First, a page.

Date of Award


Degree Type


Degree Name

Doctor of Philosophy (PhD)

Graduate Group

Romance Languages

First Advisor

Scott Francis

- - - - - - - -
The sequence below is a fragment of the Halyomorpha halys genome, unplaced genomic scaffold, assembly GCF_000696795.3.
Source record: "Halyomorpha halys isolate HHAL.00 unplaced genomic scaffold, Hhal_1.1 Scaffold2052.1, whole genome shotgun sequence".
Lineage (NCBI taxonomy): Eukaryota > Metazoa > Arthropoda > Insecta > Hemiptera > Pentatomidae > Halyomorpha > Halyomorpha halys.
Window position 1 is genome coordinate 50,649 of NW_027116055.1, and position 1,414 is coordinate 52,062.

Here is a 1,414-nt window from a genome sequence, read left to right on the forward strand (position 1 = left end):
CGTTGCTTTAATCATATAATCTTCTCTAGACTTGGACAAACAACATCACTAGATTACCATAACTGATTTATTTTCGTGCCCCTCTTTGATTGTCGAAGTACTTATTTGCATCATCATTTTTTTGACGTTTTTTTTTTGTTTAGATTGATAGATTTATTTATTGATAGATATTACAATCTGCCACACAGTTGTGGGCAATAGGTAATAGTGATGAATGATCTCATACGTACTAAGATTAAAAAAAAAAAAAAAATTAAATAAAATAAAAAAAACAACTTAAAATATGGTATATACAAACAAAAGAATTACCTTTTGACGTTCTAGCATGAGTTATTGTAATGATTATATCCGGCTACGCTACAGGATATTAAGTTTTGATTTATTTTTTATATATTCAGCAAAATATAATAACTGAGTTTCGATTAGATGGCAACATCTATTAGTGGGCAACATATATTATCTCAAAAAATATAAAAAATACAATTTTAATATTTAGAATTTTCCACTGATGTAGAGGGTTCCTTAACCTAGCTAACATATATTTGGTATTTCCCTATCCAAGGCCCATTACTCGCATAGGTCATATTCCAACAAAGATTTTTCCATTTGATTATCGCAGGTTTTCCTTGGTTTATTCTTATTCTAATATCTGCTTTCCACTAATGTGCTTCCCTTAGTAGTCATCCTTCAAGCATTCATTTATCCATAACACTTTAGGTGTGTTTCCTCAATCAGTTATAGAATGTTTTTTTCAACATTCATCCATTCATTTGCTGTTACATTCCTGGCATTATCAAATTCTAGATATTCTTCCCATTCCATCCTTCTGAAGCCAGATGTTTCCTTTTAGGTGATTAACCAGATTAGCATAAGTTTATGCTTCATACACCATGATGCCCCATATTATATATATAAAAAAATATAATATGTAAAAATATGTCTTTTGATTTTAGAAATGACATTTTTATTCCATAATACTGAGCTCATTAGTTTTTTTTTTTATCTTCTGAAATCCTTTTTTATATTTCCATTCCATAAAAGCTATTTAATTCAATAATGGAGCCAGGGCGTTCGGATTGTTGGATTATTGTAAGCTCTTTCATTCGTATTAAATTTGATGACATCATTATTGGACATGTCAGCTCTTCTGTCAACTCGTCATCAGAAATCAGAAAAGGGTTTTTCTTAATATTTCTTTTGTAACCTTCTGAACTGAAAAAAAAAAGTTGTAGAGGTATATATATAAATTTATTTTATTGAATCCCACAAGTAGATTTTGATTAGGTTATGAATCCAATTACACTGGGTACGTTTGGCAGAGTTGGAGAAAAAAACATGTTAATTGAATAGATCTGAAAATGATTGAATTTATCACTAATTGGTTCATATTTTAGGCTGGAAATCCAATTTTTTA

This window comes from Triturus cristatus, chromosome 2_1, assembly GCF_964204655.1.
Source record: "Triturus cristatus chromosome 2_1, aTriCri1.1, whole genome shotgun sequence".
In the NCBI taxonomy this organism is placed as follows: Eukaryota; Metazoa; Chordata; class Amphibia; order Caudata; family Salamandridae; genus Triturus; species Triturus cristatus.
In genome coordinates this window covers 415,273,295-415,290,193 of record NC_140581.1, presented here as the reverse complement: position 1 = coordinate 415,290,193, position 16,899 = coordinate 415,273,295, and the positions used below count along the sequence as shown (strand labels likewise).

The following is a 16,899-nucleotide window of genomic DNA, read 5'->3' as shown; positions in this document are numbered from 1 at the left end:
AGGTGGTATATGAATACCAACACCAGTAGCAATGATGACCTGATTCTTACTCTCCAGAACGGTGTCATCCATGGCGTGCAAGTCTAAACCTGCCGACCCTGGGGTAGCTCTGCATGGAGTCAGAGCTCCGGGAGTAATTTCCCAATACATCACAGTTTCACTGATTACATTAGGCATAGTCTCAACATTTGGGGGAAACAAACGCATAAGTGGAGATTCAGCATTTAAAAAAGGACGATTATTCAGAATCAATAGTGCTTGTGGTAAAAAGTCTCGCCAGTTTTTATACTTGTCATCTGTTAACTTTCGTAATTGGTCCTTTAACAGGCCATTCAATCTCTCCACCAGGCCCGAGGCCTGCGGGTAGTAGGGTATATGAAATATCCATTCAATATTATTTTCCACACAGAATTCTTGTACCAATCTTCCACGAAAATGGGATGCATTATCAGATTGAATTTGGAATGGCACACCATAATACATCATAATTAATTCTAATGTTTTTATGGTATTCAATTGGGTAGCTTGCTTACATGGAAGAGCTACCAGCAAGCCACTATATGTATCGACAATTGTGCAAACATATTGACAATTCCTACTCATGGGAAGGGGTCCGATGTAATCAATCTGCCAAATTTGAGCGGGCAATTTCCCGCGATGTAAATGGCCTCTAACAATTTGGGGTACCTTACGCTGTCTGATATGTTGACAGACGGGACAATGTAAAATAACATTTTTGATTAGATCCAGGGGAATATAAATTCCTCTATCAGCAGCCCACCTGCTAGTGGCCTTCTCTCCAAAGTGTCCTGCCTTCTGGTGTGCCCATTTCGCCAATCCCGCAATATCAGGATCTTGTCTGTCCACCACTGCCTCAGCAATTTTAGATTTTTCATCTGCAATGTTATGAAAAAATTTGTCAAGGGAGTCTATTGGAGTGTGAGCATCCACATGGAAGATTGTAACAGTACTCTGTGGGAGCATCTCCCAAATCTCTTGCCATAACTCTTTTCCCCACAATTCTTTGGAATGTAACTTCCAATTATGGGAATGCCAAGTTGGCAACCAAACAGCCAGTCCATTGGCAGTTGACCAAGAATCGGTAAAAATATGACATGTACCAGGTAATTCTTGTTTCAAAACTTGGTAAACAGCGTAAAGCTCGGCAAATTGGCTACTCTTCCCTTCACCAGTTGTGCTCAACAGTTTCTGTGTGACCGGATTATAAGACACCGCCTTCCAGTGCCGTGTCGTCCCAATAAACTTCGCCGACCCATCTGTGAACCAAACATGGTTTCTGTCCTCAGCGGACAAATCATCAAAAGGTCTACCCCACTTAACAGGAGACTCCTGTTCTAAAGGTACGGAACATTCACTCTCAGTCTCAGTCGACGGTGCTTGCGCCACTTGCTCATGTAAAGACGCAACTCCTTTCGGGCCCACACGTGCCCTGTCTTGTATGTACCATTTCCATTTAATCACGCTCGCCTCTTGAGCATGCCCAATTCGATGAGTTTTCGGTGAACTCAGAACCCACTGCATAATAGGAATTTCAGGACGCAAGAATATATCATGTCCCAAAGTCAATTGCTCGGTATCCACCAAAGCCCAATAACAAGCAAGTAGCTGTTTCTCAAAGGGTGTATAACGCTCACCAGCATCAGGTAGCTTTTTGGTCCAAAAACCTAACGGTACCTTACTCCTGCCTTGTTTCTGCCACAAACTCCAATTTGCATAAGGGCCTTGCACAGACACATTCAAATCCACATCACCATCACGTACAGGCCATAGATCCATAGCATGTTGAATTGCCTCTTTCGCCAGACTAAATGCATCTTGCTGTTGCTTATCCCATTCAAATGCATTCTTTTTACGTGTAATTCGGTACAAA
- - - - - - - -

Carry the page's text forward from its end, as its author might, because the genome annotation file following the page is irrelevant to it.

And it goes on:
This dissertation asks whether, by the end of the Middle Ages in France, the romance genre had gained literary authority, or auctoritas, and, if so, how it had gained it and what the social impact of this auctoritas was. This line of questioning is executed through a study of two mid-fifteenth-century romances: René d’Anjou’s Livre du Cuer d’Amours espris and Antoine de la Sale’s Jehan de Saintré. These two works, written near the end of the Middle Ages when romance was at the height of its popularity and influence, heavily imitate and cite earlier romances, and in so doing, offer an insightful response to the genre and its position in French courtly society. They confirm that while the genre may not have had a traditional scholarly auctoritas, it certainly had a level of courtly auctoritas, exemplified by the literary traditions of the Roman de la Rose and Prose Lancelot. These literary traditions exerted cultural auctoritas as they came to functional as behavioral and moral guides in the courtly disciplines of love and chivalry. Furthermore, this study argues that two principle writing strategies served to establish romance auctoritas despite the fictionality of the genre. The first, exemplified by the Roman de la Rose and imitated by the Livre du Cuer, was to present the romance’s fictions as allegory, with the argument that they covered hidden moral truths. The second, exemplified by the Prose Lancelot and imitated by Jehan de Saintré, was to deny the fictionality of the romance, and to instead present it was a work of historia. The two late-medieval works at the center of this study each employ one of these two romance strategies in an attempt to build their own auctoritas, even while criticizing the socially harmful influence of romance ideology. In so doing, they confirm the genre’s courtly auctoritas and reveal the strategies employed to achieve it.